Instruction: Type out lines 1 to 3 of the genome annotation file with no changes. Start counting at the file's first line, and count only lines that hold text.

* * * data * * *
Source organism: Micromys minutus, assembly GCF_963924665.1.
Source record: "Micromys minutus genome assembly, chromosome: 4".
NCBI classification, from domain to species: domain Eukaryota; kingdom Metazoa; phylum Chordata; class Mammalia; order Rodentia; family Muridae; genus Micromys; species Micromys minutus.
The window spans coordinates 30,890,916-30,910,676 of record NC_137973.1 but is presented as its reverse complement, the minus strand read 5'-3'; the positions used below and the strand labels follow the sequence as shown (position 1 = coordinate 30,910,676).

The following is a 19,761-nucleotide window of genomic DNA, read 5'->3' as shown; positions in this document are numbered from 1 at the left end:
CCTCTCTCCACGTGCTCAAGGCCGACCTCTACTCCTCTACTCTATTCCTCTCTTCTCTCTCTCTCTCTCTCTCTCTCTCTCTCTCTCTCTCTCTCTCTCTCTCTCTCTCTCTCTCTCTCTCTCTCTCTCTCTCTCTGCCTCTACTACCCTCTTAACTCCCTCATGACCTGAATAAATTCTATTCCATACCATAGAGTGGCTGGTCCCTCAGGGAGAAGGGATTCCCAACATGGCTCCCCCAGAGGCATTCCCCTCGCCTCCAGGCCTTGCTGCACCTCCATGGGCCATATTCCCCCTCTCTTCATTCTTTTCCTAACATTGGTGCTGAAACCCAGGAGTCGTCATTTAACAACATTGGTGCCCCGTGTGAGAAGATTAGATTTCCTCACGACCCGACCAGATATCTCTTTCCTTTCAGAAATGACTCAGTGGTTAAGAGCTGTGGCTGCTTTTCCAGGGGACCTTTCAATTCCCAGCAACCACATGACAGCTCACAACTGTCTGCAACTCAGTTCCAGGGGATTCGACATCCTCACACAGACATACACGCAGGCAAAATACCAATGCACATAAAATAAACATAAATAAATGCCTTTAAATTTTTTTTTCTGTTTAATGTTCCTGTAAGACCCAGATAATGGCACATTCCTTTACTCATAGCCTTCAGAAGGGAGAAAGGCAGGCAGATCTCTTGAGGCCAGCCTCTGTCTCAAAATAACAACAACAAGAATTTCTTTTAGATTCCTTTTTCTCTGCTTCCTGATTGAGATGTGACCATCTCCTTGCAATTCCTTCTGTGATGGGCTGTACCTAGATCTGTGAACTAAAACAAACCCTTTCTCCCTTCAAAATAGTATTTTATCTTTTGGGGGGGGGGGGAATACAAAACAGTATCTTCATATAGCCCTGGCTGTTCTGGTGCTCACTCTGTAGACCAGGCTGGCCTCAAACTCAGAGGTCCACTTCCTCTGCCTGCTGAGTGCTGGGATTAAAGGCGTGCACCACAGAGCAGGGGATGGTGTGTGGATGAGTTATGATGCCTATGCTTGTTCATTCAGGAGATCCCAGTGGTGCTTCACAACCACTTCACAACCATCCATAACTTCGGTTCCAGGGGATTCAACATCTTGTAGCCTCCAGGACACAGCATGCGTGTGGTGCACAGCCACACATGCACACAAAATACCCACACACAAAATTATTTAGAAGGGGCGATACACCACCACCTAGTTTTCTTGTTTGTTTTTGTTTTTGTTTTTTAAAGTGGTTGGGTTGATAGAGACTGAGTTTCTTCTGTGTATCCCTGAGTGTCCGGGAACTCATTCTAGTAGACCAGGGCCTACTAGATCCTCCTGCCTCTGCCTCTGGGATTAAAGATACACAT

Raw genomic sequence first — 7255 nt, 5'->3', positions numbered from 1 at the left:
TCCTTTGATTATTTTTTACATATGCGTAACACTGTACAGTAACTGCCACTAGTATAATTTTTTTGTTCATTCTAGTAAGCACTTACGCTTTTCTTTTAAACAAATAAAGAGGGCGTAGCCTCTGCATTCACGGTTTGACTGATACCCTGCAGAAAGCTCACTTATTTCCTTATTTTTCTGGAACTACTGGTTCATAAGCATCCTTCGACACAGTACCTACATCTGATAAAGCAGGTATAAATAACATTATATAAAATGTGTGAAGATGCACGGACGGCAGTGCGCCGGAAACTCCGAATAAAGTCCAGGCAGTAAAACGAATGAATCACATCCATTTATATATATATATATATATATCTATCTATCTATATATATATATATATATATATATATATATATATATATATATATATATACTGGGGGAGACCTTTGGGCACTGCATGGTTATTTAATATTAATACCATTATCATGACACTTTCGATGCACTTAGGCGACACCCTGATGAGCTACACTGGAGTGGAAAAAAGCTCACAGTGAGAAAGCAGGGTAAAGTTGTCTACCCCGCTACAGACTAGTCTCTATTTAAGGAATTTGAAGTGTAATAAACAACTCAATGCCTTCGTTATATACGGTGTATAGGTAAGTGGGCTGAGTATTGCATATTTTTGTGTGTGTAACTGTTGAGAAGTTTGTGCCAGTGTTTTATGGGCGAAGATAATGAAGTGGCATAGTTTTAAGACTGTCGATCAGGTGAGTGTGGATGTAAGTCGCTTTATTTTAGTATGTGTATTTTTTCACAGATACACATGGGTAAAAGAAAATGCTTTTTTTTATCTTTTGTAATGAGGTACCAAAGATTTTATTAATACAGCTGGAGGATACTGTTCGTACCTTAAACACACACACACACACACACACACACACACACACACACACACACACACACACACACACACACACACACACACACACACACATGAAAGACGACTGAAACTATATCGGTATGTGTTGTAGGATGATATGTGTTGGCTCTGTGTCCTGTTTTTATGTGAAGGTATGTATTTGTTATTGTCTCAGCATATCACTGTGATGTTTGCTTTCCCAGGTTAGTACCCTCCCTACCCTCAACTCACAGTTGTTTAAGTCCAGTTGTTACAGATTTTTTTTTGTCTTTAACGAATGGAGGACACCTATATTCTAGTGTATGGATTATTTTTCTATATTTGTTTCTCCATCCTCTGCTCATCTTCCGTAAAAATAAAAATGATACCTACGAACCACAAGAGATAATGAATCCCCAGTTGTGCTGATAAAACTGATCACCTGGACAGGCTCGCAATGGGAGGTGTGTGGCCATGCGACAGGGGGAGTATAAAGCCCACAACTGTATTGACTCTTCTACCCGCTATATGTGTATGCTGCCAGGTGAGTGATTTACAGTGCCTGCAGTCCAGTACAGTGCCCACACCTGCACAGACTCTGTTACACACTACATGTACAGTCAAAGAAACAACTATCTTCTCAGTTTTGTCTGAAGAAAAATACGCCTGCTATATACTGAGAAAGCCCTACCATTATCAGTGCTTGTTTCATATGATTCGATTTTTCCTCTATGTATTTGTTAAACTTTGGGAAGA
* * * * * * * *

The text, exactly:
Source organism: Micromys minutus, assembly GCF_963924665.1.
Source record: "Micromys minutus genome assembly, chromosome: 4".
NCBI classification, from domain to species: domain Eukaryota; kingdom Metazoa; phylum Chordata; class Mammalia; order Rodentia; family Muridae; genus Micromys; species Micromys minutus.